Evolution Intelligent Design

The tale of how duckbilled dinosaurs crossed the ocean to Africa

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An island continent, at the time, they say:

The study, published in Cretaceous Research, reports the new dinosaur, Ajnabia odysseus, from rocks in Morocco dating to the end of the Cretaceous, 66 million years ago. Ajnabia was a member of the duckbill dinosaurs, diverse plant-eating dinosaurs that grew up to 15 meters long. But the new dinosaur was tiny compared to its kin- at just 3 meters long, it was as big as a pony.

Duckbills evolved in North America and eventually spread to South America, Asia, and Europe. Because Africa was an island continent in the Late Cretaceous, isolated by deep seaways, it seemed impossible for duckbills to get there.

The discovery of the new fossil in a mine a few hours from Casablanca was “about the last thing in the world you would expect,” said Dr. Nicholas Longrich, of the Milner Centre for Evolution at the University of Bath, who led the study. Dr. Longrich said: “It was completely out of place, like finding a kangaroo in Scotland. Africa was completely isolated by water – so how did they get there?”

University of Bath, “Dinosaurs Once Crossed Oceans: First Duckbill Dinosaur Fossil Discovered in Africa” at SciTech Daily

Well, how did they?

Ocean crossings are rare, improbable events, but have been observed in historic times. In one case, green iguanas traveled between Caribbean islands during a hurricane borne on debris. In another, a tortoise from the Seychelles floated hundreds of kilometers across the Indian Ocean to wash up in Africa.

“Over millions of years,” said Longrich, “Once-in-a-century events are likely to happen many times. Ocean crossings are needed to explain how lemurs and hippos got to Madagascar, or how monkeys and rodents crossed from Africa to South America.”

But the fact that duckbills and other dinosaur groups spread between continents, even with high sea levels, suggests dinosaurs traveled across oceans as well. “As far as I know, we’re the first to suggest ocean crossings for dinosaurs,” said Longrich.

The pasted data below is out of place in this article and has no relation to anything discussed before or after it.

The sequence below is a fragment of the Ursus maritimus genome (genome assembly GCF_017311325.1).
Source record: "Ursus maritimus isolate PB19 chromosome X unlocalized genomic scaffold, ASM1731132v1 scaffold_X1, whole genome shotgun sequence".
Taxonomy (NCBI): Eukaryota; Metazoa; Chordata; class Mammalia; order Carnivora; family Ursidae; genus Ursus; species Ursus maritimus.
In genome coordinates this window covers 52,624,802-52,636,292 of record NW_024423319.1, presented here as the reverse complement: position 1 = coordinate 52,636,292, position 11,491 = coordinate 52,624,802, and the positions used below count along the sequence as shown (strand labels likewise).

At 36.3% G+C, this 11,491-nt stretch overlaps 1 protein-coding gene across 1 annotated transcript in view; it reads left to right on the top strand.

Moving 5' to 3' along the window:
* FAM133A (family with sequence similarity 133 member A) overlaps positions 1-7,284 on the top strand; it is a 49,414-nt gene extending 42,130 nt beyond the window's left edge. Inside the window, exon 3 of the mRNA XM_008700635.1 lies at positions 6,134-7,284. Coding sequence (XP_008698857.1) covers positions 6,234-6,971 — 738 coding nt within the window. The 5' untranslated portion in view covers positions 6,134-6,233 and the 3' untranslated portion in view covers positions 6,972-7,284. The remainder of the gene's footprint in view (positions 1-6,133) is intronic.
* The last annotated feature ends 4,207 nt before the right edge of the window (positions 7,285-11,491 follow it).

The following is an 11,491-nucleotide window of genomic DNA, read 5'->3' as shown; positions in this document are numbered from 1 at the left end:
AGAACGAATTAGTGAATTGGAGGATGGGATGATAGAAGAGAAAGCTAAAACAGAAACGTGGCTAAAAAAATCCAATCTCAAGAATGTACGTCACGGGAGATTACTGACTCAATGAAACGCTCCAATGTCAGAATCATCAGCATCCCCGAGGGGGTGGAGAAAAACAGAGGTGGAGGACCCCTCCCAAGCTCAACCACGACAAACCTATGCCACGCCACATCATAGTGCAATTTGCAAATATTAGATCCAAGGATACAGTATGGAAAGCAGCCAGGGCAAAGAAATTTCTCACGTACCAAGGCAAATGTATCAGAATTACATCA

University of Bath, “Dinosaurs Once Crossed Oceans: First Duckbill Dinosaur Fossil Discovered in Africa” at SciTech Daily

Paper. (paywall)

From Evolution News and Science Today, a summary of the reasoning:

The article lays out the logic by which they inferred that duckbilled dinosaurs must have rafted to Africa:

We know that universal common ancestry is true; this is an inviolable fact.

Duckbilled dinosaurs are known from North America, South America, and Europe — regions connected by a land bridge in the Cretaceous.

This fossil of a type of duckbilled dinosaur was found in Africa.

But Africa was a continent isolated by oceans at this time.

How can we explain this? It’s impossible that universal common ancestry is false. Therefore, duckbilled dinosaurs must have rafted or swam across oceans to arrive in Africa.

Evolution News, “More Just-So Rafting Stories: This Time, Dinosaurs” at Evolution News and Science Today

It’s absurd? Yes, so? One thing we’ll need to get more used to is unblinking absurdities spouted in the name of “science.”

At least this one isn’t particularly harmful.

Note: Is it worth considering that 1) Africa wasn’t as inaccessible as now thought. Maybe there were many now-vanished archipelagos. Or 2). Convergent evolution may be at work.

3 Replies to “The tale of how duckbilled dinosaurs crossed the ocean to Africa

  1. 1
    aarceng says:

    Well that explains how kangaroos got to Australia after Noah’s Flood.

  2. 2
    BobRyan says:

    Perhaps, and I know this is a crazy idea, they did not need to cross anything. They could have already been in Africa. Much of Africa remains unexplored and we have no idea what will be uncovered in time.

  3. 3
    polistra says:

    While scientists love to credit other animals with rafting, they refuse to credit humans. They still insist that the human crossing into the Americas must have been via the Bering “land bridge”. The “land bridge” wasn’t needed, since the Bering Strait is often walkable in winter. From the other direction, there’s an easy path of short hops from Ireland to Canada, some of which are also walkable in winter. There’s no reason to think that early humans were EVER without some kind of rafts or boats. Rafts form naturally, and hollowed-out logs form naturally. No tools needed.

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